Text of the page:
Imagine my surprise when I learned about the initials YORA and EORA. YORA is an acronym for Younger Onset Rheumatoid Arthritis as is EORA for Elderly Onset Rheumatoid Arthritis. I came to a new understanding of where I am in the scheme of things.
Rheumatoid Arthritis (RA) can strike at any age from babies to the elderly. The elderly’s association with RA can be of long standing disease or it can be a new development. People who develop RA after age 60 are considered EORA. That is me.
There are some notable differences with elderly onset RA. Initial symptoms may include large joints. With younger RA onset small joints of the hands and the feet are usually first signs of joint involvement. The shoulder joint may be a presenting joint in older onset. My shoulder was involved initially as was the joints in my hands, wrists, feet, elbows. Initially I was in severe pain. Older adults may have more generalized symptoms. My grip was weak. I lost weight. I couldn’t sleep because of the severity of the pain. I was nauseated and I lost my appetite. Of my labs, my ESR and my CRP were sky high. I was a mess.
Treatment for the elderly is the same as for those younger. Many studies confirm the safety of DMARDs (Disease Modifying Anti-Rheumatic Drug), including the biologics, for the elderly. I have been on methotrexate for four years. Initially, I had the side effects of nausea and diarrhea. I don’t have any side effects now. Methotrexate works best when in combination with another DMARD. I have tried all the non-biologic DMARDs. I can tolerate hydroxychloroquine. I have taken the two drugs for a long time. I have a thorough eye exam yearly to be sure my eyes are not being affected by the hydroxychloroquine. I have labs every three months to be sure I am not having any adverse reaction to the methotrexate.
I have tried infusions of three biologics. Orencia worked the longest. Rituxan did not work at all. Remicade, a TNFi, made me very sick. My doctor wants me to try Actemra next. She is adamant. She feels Actemra is safer than prednisone. I think doctors have a blind spot with regards to prednisone. I have had no side effects. My bone density is excellent. My blood sugar goes down as my prednisone dose increases.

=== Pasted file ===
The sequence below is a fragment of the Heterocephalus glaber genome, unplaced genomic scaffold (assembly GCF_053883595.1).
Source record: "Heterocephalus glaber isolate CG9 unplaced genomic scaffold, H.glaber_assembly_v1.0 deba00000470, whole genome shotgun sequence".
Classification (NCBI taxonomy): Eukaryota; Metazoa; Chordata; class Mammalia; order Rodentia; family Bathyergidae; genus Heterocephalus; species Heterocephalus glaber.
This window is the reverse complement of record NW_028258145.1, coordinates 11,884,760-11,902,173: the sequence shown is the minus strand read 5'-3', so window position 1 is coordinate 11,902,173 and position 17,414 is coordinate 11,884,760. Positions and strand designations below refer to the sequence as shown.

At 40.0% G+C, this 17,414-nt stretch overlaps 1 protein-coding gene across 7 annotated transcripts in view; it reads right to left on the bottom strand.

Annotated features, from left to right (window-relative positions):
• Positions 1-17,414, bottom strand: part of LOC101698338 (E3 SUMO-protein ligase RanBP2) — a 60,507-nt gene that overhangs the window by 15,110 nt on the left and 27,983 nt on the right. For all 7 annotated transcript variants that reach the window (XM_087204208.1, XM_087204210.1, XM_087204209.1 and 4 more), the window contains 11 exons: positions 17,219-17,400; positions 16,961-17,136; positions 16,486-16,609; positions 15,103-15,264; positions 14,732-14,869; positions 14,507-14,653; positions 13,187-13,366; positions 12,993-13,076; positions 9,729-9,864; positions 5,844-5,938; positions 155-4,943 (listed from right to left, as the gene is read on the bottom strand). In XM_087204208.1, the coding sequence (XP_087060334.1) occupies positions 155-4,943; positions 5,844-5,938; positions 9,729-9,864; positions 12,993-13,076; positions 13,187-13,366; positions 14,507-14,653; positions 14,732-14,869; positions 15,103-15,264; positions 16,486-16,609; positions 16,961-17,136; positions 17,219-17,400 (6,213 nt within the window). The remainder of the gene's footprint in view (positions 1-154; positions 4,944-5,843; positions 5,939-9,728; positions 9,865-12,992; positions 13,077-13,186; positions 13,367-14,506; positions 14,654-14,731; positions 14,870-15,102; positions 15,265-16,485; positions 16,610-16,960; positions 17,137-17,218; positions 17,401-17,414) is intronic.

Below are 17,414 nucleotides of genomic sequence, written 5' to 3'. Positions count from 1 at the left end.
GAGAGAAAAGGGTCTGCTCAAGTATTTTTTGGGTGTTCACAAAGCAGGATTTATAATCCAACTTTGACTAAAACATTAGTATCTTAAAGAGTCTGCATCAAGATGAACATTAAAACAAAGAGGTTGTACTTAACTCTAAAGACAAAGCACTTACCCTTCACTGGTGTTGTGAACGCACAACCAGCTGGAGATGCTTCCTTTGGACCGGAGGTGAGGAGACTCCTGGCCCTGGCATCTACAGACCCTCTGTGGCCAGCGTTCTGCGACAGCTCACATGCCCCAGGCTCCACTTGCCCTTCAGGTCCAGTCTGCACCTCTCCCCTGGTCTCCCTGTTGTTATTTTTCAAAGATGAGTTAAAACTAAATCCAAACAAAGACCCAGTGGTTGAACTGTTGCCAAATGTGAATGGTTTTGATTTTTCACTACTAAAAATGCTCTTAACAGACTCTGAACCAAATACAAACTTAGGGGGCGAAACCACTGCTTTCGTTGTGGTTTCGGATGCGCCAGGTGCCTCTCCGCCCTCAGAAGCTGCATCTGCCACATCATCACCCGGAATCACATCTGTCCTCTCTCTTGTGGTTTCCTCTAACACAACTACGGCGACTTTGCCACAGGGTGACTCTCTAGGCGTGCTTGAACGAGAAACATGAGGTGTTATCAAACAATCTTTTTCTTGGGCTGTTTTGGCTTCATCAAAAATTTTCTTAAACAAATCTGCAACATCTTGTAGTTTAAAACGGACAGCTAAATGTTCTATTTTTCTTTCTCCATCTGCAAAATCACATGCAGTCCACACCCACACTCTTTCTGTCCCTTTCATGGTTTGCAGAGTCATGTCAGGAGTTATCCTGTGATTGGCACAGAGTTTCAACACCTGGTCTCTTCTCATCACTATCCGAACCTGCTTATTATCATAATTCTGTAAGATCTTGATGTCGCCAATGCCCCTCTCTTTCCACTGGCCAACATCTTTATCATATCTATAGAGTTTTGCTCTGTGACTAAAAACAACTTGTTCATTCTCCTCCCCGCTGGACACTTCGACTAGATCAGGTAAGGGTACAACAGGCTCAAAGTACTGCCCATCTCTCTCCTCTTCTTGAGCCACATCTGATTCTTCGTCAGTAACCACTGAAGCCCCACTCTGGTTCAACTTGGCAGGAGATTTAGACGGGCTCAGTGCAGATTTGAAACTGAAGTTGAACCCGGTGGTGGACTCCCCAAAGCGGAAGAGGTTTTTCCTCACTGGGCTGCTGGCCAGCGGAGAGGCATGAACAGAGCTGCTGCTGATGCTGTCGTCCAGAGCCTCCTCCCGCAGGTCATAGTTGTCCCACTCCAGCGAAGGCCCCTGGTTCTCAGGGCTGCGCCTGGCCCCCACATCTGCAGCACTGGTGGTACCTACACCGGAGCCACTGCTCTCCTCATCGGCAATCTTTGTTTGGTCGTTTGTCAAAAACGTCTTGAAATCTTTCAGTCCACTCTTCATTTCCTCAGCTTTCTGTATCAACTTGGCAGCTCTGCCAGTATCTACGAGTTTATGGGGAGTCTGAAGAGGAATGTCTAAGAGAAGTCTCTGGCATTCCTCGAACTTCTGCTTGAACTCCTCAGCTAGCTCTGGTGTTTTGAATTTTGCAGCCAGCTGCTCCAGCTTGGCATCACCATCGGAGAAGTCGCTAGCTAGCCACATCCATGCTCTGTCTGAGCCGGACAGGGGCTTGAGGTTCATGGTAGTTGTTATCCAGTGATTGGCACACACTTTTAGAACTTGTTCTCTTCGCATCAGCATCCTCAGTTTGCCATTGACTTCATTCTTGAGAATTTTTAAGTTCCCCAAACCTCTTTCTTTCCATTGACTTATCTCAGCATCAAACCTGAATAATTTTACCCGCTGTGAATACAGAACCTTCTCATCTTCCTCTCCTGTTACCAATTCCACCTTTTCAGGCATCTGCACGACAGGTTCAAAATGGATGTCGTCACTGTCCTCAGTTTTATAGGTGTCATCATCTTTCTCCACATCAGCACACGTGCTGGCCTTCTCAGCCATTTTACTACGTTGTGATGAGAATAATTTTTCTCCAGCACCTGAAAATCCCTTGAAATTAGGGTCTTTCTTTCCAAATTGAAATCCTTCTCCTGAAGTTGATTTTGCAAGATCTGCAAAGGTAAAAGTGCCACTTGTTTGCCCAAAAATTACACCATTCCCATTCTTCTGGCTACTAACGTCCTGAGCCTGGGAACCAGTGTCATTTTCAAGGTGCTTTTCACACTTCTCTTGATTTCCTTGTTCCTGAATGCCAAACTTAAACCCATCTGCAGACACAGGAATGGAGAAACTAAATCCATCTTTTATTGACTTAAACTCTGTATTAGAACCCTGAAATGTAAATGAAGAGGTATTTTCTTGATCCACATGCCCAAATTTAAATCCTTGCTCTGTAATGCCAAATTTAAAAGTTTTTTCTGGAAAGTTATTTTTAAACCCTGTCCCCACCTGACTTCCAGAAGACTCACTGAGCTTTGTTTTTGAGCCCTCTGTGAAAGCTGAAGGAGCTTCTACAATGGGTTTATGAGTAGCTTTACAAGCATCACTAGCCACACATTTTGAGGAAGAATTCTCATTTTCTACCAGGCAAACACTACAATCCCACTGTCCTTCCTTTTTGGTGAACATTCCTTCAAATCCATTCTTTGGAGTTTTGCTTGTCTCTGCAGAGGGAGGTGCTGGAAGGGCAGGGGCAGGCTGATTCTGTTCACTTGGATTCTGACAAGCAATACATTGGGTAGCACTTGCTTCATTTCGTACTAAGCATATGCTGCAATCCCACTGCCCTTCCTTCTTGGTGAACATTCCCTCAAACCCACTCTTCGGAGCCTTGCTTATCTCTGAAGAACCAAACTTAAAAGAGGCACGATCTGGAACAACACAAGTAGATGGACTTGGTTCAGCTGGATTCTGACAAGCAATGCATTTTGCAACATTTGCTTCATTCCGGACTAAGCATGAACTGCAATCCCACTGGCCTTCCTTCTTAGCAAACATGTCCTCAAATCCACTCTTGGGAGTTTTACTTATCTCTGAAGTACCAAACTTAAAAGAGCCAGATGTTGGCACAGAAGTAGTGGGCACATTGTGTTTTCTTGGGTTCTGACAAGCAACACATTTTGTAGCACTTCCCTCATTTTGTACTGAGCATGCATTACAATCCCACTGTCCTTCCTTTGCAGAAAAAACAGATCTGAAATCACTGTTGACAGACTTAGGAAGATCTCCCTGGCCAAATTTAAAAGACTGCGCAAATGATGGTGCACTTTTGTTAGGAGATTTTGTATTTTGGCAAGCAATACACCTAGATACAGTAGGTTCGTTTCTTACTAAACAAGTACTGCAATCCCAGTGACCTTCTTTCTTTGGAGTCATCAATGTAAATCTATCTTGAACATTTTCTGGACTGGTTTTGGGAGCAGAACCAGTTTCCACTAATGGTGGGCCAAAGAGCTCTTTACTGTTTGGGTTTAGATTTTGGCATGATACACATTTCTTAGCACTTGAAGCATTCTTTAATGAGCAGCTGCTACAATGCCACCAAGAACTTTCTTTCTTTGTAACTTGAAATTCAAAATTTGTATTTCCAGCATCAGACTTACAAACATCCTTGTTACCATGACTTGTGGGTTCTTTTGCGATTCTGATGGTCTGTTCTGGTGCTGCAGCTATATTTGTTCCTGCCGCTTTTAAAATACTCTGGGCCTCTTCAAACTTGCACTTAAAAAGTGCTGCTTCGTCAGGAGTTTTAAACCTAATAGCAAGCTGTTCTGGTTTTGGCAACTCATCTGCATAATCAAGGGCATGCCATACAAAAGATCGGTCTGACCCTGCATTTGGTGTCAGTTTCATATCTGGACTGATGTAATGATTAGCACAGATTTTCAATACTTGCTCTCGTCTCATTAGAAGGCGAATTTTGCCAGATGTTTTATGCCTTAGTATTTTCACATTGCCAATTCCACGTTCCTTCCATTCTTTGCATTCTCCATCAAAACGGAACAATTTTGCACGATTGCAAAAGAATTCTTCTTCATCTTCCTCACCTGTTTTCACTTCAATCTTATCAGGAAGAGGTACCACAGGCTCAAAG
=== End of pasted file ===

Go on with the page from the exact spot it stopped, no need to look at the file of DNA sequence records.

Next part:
Drugs like ibuprofen and aspirin need to be used cautiously. The NSAID (Non-Steroidal Anti-Inflammatory) class of drugs is well known for causing stomach and heart issues. It also causes kidney issues. This class of drugs, so well used in the past, has fallen out of favor with the medical community as more studies uncover the problems associated with them.
RA in the elderly is often more painful with more activity restrictions. It must be treated as thoroughly as are those with RA who are younger. I have never felt my age. I never lumped myself with the elderly or with any group. My doctor doesn’t seem to lump me either. She is giving me her best shot. I don’t mind being a EORA. Which are you? EORA or YORA?
The New Mexican Sandias and My Roses
Beginning with the first symptoms of my rheumatoid arthritis (RA), I have lived in daily pain. It has been over four years. It has been a long time.
Rheumatoid arthritis is an autoimmune disease. My body is on a suicide mission to destroy the linings of the movable joints in my body. It is a scary disease in that it is unpredictable and it is progressive. I spent the first two years with severe fatigue/malaise. And it was as bad as the pain. This malaise is caused by cytokines, products of inflammation. Cytokines circulate in my bloodstream spreading RA damage. Add that to a high level of pain and it can be overwhelming. I wake to stiff, painful joints. In the morning as I walk painfully down to the kitchen to make coffee, there are times when I have become angry and tired of it all. I start the day in pain and I end the day in pain. It is too much.